Bad Policies Do Not Put Students First
TORONTO, Aug. 28, 2012/CNW/ School boards in this province have serious concerns about the proposed legislation, Putting Students First. The Ontario Catholic School Trustees’ Association feels strongly that the parents of Ontario expect school boards to protect the quality of education in the classroom and the future of the education system by making decisions that are not driven by political expediency but are focused squarely on what is in the best interest of students and teachers in the classroom.
School boards were optimistic that recent concessions demanded by the official opposition to address our concerns had been heeded by the government. We were pleased to learn that the government would remove segments of the legislation [section 19, subsection 1 (e)] that would
– Place restrictions on the system-wide use of diagnostic assessment data; and
– Introduce seniority as a key determining factor in the hiring of teachers.
Subsequent announcements from the government confirm that that the problematic provisions will in fact remain in the legislation but will only be imposed upon the Catholic and French systems while the public system will be exempt. These policies put everyone but students first.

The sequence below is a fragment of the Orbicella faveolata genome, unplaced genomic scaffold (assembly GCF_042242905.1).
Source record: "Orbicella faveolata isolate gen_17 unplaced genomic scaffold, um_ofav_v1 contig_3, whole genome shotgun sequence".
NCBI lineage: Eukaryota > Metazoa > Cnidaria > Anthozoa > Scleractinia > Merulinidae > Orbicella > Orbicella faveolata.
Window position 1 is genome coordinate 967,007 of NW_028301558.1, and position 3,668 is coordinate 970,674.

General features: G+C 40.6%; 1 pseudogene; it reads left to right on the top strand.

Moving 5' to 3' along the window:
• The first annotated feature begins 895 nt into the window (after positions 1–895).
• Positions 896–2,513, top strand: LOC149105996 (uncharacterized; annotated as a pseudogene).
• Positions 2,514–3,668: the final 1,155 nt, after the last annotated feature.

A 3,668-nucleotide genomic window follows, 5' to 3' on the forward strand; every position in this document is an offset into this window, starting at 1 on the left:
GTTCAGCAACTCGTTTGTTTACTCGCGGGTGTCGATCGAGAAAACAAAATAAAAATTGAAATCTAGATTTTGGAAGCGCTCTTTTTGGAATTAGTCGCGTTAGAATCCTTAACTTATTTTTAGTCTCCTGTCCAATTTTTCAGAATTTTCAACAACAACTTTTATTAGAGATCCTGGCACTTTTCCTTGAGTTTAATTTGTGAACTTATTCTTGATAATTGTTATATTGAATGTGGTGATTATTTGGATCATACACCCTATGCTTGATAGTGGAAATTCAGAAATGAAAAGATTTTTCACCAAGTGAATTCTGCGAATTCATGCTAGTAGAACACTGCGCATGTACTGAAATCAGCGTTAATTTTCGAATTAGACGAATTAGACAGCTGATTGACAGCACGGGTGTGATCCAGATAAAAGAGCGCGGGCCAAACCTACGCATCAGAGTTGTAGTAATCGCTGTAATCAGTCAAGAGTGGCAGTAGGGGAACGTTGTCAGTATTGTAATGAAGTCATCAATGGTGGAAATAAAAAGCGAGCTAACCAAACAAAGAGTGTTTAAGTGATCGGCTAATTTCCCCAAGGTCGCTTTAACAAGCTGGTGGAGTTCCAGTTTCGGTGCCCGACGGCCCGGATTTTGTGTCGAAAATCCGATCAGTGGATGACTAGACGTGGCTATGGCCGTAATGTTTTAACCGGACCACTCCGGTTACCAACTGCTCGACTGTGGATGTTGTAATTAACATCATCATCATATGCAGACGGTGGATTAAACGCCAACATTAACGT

“Yesterday students themselves expressed frustration with these provisions. The province’s official organization for student trustees indicated support for an amended Bill on the understanding that the objectionable provisions would be removed. It would be an affront to those students for the Minister of Education to proceed with this legislation as written, unchanged,” said Dr. Robert Murray, OCSTA’s Director of Legislative and Political Affairs.
Contrary to the goals of this province to operate a fair and equitable public school system, this legislation will create inequity in our system. OCSTA urgently calls on the government to amend the legislation to reflect the concerns raised by all of Ontario’s publicly funded school boards.
The Ontario Catholic School Trustees’ Association is the provincial voice for publicly funded Catholic education. Founded in 1930, OCSTA represents the interests of Catholic school boards that collectively educate approximately 600,000 students in Ontario, from Junior Kindergarten to Grade 12.
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